Due to the advent of digital data acquisition and storage technology, the financial world has, in the past decade, been faced with large daily sets of data. It has been a great challenge to the financial community as to how to tap these data and to extract from them information of critical business value.
This certificate leverages the graduate programs in Computer Science and in Economics at Fordham University, and provides industry professionals with a state-of-the-art, rigorous training in quantitative analysis. This unique graduate certificate combines the strengths of both disciplines in a year-long program.
The topics covered by the Graduate Certificate will include:
Requirements for the certificate include two courses: CISC 6950: Algorithms and Data Analysis, and ECON 6910: Applied Econometrics or ECON 6950: Financial Econometrics
- Econometric techniques: beginning with least squares estimation, method of moments, maximum likelihood, and culminating in forecasting and modeling of financial variables.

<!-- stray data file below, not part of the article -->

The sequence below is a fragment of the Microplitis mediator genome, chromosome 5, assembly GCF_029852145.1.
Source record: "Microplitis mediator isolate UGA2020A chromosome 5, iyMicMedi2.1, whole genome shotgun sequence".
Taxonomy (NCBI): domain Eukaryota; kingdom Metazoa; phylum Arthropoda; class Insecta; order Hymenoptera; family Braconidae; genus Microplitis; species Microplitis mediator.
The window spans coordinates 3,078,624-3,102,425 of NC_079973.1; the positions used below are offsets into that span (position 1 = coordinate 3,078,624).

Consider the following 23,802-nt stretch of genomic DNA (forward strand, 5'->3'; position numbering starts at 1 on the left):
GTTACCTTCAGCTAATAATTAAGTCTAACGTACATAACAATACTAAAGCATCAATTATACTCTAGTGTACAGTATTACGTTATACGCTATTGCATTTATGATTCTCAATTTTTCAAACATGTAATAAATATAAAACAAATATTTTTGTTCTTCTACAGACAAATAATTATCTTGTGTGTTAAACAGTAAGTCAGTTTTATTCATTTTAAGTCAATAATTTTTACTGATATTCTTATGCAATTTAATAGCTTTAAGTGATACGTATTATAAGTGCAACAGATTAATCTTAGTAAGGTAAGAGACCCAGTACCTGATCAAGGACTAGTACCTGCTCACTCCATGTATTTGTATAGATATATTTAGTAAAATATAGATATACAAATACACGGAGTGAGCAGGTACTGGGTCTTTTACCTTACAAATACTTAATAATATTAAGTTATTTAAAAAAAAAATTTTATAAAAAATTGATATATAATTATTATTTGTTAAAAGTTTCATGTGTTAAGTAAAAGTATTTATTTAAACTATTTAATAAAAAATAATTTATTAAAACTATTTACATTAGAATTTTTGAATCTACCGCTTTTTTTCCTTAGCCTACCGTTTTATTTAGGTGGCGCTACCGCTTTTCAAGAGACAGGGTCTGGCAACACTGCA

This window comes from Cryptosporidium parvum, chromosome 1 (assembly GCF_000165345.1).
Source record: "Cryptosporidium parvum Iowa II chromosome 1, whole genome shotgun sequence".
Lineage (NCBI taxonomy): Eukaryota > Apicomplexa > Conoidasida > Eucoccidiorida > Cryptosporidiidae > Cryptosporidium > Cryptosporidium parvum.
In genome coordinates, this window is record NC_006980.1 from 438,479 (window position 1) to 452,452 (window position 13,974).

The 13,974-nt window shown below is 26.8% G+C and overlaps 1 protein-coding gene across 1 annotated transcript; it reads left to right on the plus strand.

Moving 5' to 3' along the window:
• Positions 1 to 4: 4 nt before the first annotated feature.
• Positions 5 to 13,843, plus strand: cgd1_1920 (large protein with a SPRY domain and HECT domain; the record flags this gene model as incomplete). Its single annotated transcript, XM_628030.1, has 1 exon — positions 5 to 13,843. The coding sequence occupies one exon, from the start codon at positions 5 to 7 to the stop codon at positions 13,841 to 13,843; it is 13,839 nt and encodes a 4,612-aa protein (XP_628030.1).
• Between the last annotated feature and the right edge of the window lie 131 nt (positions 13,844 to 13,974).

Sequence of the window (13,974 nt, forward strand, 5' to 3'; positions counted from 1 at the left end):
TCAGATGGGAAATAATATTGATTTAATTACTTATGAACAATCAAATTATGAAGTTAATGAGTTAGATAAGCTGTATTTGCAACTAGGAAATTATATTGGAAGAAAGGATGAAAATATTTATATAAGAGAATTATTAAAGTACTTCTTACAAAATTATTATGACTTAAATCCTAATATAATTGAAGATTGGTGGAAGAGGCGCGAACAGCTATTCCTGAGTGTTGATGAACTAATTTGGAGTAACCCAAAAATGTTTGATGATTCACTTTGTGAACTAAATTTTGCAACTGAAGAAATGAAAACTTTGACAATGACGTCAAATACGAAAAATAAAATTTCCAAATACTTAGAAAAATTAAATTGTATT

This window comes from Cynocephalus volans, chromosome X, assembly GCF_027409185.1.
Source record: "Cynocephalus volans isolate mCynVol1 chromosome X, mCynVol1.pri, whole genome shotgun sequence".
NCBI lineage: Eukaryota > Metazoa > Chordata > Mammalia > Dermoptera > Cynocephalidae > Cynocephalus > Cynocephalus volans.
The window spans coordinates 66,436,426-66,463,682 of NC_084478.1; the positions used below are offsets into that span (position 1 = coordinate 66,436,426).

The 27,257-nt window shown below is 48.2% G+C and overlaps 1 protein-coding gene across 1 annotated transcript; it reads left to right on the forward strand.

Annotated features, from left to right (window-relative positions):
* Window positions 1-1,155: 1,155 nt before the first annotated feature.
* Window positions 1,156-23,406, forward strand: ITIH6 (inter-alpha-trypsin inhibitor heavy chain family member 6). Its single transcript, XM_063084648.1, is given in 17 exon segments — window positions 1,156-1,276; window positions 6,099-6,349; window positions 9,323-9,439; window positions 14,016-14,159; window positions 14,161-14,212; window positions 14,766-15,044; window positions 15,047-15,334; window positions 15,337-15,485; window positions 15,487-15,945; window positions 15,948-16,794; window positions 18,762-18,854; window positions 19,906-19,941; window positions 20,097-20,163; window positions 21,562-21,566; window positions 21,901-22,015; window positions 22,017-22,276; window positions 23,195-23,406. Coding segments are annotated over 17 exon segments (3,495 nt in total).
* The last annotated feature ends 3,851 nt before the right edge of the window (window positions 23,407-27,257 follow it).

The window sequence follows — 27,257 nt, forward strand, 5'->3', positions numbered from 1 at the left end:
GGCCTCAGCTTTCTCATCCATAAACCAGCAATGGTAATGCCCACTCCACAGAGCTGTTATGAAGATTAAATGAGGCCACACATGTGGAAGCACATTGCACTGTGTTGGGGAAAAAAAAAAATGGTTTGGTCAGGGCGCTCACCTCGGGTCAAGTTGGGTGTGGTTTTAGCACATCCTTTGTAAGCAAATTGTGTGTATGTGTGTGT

- Statistical diagnostics and corrections for data: taught using an industry standard data analysis tool (e.g., SAS).
- Exploratory data-analysis techniques: for dealing with the large data sets stored in local or remote data base systems, including searching and sorting, decision trees, dynamic programming, neural networks, genetic algorithms, classification, clustering, association-rule mining, sequence prediction, various applications in financial markets, and decision support systems.
- Exploratory data analysis systems: (for example, SAS Enterprise Miner), used to build hands-on experience.
The courses taken for the graduate certificate can also be counted towards graduate degrees in Economics or in Computer Science.
|CISC 6950 Algorithms & Data Analysis (3) This course will cover the fundamental and practical aspect of computing algorithms and exploratory data-analysis techniques for dealing with the large data sets stored in local or remote data base systems. Topics will include searching and sorting, decision trees, dynamic programming, neutral networks, genetic algorithms, classification, clustering, association-rule mining, sequence prediction, various applications in financial markets, and decision support systems. Exploratory data analysis (eg. SAS) will be used throughout the course.
|ECON 6910 Applied Econometrics (3) Basic techniques of econometric theory, including applications in consumer theory, theory of the firm, and in macroeconomics, as well as a review of statistical methods. Some computer work is assigned.
ECON-6950 Financial Econometrics (3) Hypothesis testing, and modeling, with respect to financial data.